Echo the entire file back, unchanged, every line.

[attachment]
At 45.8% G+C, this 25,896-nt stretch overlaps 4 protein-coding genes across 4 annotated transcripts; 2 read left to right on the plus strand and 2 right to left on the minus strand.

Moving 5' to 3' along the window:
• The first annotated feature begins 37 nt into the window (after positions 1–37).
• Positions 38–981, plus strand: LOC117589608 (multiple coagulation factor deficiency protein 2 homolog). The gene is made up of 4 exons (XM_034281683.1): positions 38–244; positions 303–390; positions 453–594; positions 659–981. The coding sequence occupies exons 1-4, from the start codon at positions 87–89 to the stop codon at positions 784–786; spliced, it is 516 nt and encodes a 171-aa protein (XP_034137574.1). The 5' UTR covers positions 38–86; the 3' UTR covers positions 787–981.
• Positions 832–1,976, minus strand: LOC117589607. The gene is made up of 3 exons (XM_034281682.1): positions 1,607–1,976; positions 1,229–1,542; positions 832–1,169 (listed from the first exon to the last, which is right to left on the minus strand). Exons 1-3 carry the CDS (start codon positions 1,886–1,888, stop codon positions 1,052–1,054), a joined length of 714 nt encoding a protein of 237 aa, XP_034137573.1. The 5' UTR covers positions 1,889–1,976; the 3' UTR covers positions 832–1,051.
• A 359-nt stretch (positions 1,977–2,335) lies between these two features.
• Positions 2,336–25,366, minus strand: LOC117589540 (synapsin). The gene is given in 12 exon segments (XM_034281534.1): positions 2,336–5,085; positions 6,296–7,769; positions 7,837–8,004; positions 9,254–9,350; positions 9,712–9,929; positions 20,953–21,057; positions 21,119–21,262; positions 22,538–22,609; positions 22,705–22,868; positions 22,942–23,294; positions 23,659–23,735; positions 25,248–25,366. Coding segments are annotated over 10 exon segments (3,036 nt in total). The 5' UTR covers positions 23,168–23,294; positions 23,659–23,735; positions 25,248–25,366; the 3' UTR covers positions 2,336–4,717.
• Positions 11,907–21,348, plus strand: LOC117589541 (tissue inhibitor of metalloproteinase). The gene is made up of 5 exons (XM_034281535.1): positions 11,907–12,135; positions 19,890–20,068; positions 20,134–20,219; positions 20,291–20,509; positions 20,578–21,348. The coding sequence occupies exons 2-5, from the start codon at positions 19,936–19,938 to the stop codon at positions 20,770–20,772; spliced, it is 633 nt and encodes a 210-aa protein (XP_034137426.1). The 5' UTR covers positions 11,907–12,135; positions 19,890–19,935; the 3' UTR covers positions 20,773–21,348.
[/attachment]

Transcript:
At 45.8% G+C, this 25,896-nt stretch overlaps 4 protein-coding genes across 4 annotated transcripts; 2 read left to right on the plus strand and 2 right to left on the minus strand.

Moving 5' to 3' along the window:
• The first annotated feature begins 37 nt into the window (after positions 1–37).
• Positions 38–981, plus strand: LOC117589608 (multiple coagulation factor deficiency protein 2 homolog). The gene is made up of 4 exons (XM_034281683.1): positions 38–244; positions 303–390; positions 453–594; positions 659–981. The coding sequence occupies exons 1-4, from the start codon at positions 87–89 to the stop codon at positions 784–786; spliced, it is 516 nt and encodes a 171-aa protein (XP_034137574.1). The 5' UTR covers positions 38–86; the 3' UTR covers positions 787–981.
• Positions 832–1,976, minus strand: LOC117589607. The gene is made up of 3 exons (XM_034281682.1): positions 1,607–1,976; positions 1,229–1,542; positions 832–1,169 (listed from the first exon to the last, which is right to left on the minus strand). Exons 1-3 carry the CDS (start codon positions 1,886–1,888, stop codon positions 1,052–1,054), a joined length of 714 nt encoding a protein of 237 aa, XP_034137573.1. The 5' UTR covers positions 1,889–1,976; the 3' UTR covers positions 832–1,051.
• A 359-nt stretch (positions 1,977–2,335) lies between these two features.
• Positions 2,336–25,366, minus strand: LOC117589540 (synapsin). The gene is given in 12 exon segments (XM_034281534.1): positions 2,336–5,085; positions 6,296–7,769; positions 7,837–8,004; positions 9,254–9,350; positions 9,712–9,929; positions 20,953–21,057; positions 21,119–21,262; positions 22,538–22,609; positions 22,705–22,868; positions 22,942–23,294; positions 23,659–23,735; positions 25,248–25,366. Coding segments are annotated over 10 exon segments (3,036 nt in total). The 5' UTR covers positions 23,168–23,294; positions 23,659–23,735; positions 25,248–25,366; the 3' UTR covers positions 2,336–4,717.
• Positions 11,907–21,348, plus strand: LOC117589541 (tissue inhibitor of metalloproteinase). The gene is made up of 5 exons (XM_034281535.1): positions 11,907–12,135; positions 19,890–20,068; positions 20,134–20,219; positions 20,291–20,509; positions 20,578–21,348. The coding sequence occupies exons 2-5, from the start codon at positions 19,936–19,938 to the stop codon at positions 20,770–20,772; spliced, it is 633 nt and encodes a 210-aa protein (XP_034137426.1). The 5' UTR covers positions 11,907–12,135; positions 19,890–19,935; the 3' UTR covers positions 20,773–21,348.